same-sex marriage

Marriage in Louisiana: What Just Happened

Jul 3, 2015

No matter what your perspective on marriage it has been a remarkable week.

It's certainly been a whirlwind for Kenneth Upton. He's a lawyer for Lambda Legal and lead counsel for the plaintiffs in the Robicheaux case that challenged Louisiana’s ban on same-sex marriage. A final ruling in that case has been issued in the wake of the Supreme Court's decision that same-sex couples can marry.

Eileen Fleming / WWNO

  Louisiana is issuing marriage licenses to same-sex couples. Two New Orleans men have already exchanged vows today.

Earl Benjamin applies for a marriage license at the  Jefferson Parish Clerk of Court's office.
Mallory Falk / WWNO

Celeste Autin and Alesia LeBoeuf quietly made history Monday morning as the first same-sex couple to receive a marriage certificate in Louisiana. The license was issued in Jefferson Parish. As word got out, a frenzy of media waiting in downtown New Orleans headed across the river in search of other same-sex couples hoping to marry.

Louisiana keeps pounding its fists against what Thomas Jefferson called the “wall of separation of church and state”. For example, Louisiana is not complying with the marriage decision by the U.S. Supreme Court in Obergefell v. Hodges.

“Marriage, as an institution between a man and a woman, was established by God. It cannot be altered by an earthly court,” Governor Bobby Jindal told the press, during a campaign stop in Iowa Friday.

This week, in the Obergefell case, the Supreme Court heard arguments on whether the 14th amendment— the one with the equal protection clause — requires states to license marriages between people of the same sex or if requires states to recognize same-sex marriages conferred by another state.  

To that question, Louisiana says no in a friend-of-the-court brief that 15 states signed on to.

Kyle Duncan is the counsel of record on that brief, and is defending Louisiana's constitutional definition of marriage as the union of one man and one woman in other cases. In one case, the state has sued the Dept. of Labor over a change to the Family and Medical Leave Act that would extend benefits to same-sex spouses.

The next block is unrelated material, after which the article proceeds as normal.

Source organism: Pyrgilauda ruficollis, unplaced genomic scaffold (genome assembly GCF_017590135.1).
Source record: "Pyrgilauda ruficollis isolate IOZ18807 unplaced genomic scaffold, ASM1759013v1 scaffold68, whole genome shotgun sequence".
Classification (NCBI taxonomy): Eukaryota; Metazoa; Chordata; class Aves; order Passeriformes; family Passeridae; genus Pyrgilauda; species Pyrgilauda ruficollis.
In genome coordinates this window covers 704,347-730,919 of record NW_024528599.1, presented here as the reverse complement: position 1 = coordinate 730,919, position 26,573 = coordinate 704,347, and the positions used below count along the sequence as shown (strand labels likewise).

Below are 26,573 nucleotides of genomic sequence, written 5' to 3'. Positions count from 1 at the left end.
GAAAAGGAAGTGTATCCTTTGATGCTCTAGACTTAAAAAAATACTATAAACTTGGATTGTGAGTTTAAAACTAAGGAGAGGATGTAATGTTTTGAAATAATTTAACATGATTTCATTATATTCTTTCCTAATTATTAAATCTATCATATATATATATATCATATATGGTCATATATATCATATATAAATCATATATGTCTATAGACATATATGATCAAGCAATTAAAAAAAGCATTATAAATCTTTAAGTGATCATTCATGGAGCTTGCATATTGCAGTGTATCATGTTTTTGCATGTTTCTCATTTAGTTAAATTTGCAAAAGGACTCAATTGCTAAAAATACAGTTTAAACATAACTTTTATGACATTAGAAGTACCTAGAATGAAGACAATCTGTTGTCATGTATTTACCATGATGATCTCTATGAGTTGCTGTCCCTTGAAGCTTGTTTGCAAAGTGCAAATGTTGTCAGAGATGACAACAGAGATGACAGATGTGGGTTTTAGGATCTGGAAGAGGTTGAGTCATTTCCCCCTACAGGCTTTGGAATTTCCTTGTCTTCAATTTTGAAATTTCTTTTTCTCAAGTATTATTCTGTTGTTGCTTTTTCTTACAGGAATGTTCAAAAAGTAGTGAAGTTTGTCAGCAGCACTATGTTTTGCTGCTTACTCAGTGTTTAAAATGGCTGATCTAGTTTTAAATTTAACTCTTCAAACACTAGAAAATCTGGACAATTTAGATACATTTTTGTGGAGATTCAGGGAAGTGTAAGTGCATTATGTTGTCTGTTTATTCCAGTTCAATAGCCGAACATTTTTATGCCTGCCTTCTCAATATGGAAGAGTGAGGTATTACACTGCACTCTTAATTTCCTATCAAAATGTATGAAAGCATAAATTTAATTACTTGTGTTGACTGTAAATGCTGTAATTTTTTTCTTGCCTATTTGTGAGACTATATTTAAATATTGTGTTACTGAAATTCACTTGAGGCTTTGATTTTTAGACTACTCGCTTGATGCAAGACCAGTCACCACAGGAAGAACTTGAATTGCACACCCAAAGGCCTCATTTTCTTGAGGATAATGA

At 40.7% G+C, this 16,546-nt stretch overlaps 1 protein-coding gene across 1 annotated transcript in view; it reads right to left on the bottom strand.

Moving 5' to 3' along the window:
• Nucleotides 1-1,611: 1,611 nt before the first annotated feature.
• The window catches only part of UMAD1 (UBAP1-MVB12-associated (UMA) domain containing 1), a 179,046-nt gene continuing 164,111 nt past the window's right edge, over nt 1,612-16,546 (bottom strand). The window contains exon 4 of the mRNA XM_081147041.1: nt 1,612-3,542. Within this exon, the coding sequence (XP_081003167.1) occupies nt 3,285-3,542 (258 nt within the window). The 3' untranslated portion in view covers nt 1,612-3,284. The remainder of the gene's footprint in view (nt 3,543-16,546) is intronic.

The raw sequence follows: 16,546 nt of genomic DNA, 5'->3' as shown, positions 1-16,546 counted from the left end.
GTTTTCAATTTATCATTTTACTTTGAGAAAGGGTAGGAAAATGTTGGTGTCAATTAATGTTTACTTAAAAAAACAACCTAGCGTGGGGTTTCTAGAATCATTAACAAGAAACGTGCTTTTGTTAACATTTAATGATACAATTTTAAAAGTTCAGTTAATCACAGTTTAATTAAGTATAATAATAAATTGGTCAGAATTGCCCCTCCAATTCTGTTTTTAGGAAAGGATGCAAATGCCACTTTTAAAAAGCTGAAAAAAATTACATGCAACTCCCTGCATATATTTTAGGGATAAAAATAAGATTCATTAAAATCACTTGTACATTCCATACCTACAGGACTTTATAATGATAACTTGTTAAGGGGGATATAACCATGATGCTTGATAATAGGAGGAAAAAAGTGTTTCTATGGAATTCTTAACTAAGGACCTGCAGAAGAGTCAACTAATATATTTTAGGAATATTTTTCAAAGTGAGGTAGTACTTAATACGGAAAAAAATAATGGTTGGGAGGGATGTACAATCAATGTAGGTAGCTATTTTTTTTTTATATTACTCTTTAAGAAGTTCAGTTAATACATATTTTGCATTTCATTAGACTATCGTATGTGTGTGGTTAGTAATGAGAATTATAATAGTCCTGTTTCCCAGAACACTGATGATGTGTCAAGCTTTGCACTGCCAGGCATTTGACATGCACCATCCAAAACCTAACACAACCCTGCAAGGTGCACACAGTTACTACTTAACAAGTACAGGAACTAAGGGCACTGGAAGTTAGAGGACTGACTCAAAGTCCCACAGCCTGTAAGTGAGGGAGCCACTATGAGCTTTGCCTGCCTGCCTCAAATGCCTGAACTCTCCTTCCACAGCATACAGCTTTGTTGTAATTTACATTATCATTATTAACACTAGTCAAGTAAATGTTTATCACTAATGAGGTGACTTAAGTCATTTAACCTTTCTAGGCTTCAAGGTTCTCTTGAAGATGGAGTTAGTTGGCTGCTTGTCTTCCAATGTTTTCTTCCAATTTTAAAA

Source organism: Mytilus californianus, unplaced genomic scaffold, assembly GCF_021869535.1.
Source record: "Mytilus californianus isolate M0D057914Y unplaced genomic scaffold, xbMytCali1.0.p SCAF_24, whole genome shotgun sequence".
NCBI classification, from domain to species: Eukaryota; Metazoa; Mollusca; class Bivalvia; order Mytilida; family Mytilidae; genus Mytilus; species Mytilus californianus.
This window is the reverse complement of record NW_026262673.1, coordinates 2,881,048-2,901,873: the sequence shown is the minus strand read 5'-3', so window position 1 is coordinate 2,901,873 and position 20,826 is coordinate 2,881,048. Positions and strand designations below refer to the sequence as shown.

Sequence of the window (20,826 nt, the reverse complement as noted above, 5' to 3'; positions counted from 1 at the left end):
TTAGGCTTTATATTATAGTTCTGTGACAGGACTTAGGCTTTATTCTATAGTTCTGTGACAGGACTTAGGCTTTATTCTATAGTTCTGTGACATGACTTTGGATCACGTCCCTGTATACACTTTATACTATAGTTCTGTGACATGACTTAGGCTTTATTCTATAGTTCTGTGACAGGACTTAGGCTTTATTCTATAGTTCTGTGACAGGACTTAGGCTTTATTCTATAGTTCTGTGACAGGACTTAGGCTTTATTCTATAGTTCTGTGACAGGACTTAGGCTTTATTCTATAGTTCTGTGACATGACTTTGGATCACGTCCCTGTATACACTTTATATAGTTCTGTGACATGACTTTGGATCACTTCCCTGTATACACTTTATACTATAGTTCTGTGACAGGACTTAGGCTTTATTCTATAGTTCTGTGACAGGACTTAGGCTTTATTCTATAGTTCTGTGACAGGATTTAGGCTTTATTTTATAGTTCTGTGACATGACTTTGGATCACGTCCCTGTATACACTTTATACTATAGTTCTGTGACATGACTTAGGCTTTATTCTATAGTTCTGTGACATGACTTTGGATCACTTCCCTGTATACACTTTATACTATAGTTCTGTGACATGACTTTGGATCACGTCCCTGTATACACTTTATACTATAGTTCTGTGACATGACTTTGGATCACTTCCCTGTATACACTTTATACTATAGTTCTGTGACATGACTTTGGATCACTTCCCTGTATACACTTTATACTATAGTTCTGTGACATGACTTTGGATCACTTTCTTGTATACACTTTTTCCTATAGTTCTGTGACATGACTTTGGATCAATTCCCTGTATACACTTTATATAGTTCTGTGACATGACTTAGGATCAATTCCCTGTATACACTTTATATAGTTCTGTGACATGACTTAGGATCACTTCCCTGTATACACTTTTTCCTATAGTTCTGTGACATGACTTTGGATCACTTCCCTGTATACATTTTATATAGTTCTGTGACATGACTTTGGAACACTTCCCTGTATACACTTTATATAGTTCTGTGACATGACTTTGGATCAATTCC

The U.S. Supreme Court won't step ahead of a federal appeals panel in New Orleans to hear an appeal over Louisiana's same-sex marriage.

The 5th U.S. Circuit Court of Appeal heard the case Friday.

But, in an unusual move, both supporters of same-sex marriage and the state had already asked the U.S. Supreme Court to hear the case before the appeal is decided.

Jesse Hardman / WWNO

Arguments were heard in New Orleans challenging Louisiana’s Defense of Marriage Act, which denies marriage to same sex couples. 

Louisiana was one of three Defense of Marriage Act cases heard by the US Fifth Circuit Court of Appeals. In addition to Louisiana, cases for Mississippi and Texas were also heard by the three-judge panel.

Ken Upton is the Senior Counsel for Lambda Legal. That organization is representing a group of seven Louisiana same sex couples who are appealing a recent federal judge’s decision to uphold the state ban.

The U.S. Supreme Court is considering whether to take up Robicheaux v. George -- the case challenging Louisiana’s ban on the marriage of same-sex couples. It may be the case that decides the issue once and for all for the entire nation.

Louisiana Gay Marriage Ban Heading To US Supreme Court

Nov 21, 2014

Gay-rights advocates are challenging Louisiana's same-sex marriage ban.

They’re asking the U.S. Supreme Court to review their case before it is heard by a federal appeals court.

In September, a federal judge in New Orleans upheld Louisiana's ban.

An appeal of that ruling is tentatively set to be argued in January at the Fifth U.S. Circuit Court of Appeals in New Orleans.

However, lawyers for gay rights groups said yesterday they have asked the Supreme Court to take the rare step of reviewing Louisiana's case ahead of those arguments.

State Appealing Court Ruling Against Gay Marriage Ban

Sep 23, 2014

The state is appealing a Lafayette judge’s ruling that Louisiana's ban on same-sex marriage is unconstitutional.

It was Judge Edward Rubin's second ruling that Angela Costanza of Broussard may adopt partner Chasity Brewer's son, and be listed as a parent on his birth certificate.

The two married in California, and the suit says it should be recognized.

Rubin's ruling in February was overturned by a state appellate court.

Lafayette attorney Joshua Guillory tells The Advocate he believes it's the first time a state judge has found the law unconstitutional.